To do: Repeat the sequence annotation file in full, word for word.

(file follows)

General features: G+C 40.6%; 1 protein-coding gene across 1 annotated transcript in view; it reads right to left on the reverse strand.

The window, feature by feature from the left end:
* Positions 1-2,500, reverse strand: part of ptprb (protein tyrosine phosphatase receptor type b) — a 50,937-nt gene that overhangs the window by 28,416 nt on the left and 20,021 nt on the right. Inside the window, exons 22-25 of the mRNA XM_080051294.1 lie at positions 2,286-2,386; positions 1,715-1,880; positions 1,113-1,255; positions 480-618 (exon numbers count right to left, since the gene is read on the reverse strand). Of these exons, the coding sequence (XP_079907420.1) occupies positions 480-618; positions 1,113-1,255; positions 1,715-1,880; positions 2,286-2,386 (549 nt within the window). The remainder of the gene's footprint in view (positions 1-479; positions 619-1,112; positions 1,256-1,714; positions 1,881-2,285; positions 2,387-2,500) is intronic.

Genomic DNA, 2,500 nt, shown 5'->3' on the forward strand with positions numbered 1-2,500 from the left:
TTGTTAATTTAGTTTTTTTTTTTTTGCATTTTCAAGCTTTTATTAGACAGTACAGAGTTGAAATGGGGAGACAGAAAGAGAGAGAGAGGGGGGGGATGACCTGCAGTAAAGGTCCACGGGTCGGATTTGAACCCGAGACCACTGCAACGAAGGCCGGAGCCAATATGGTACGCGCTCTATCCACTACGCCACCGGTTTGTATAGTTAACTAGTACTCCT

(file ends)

General features: G+C 40.6%; 1 protein-coding gene across 1 annotated transcript in view; it reads right to left on the reverse strand.

The window, feature by feature from the left end:
* Positions 1-2,500, reverse strand: part of ptprb (protein tyrosine phosphatase receptor type b) — a 50,937-nt gene that overhangs the window by 28,416 nt on the left and 20,021 nt on the right. Inside the window, exons 22-25 of the mRNA XM_080051294.1 lie at positions 2,286-2,386; positions 1,715-1,880; positions 1,113-1,255; positions 480-618 (exon numbers count right to left, since the gene is read on the reverse strand). Of these exons, the coding sequence (XP_079907420.1) occupies positions 480-618; positions 1,113-1,255; positions 1,715-1,880; positions 2,286-2,386 (549 nt within the window). The remainder of the gene's footprint in view (positions 1-479; positions 619-1,112; positions 1,256-1,714; positions 1,881-2,285; positions 2,387-2,500) is intronic.

Genomic DNA, 2,500 nt, shown 5'->3' on the forward strand with positions numbered 1-2,500 from the left:
TTGTTAATTTAGTTTTTTTTTTTTTGCATTTTCAAGCTTTTATTAGACAGTACAGAGTTGAAATGGGGAGACAGAAAGAGAGAGAGAGGGGGGGGATGACCTGCAGTAAAGGTCCACGGGTCGGATTTGAACCCGAGACCACTGCAACGAAGGCCGGAGCCAATATGGTACGCGCTCTATCCACTACGCCACCGGTTTGTATAGTTAACTAGTACTCCT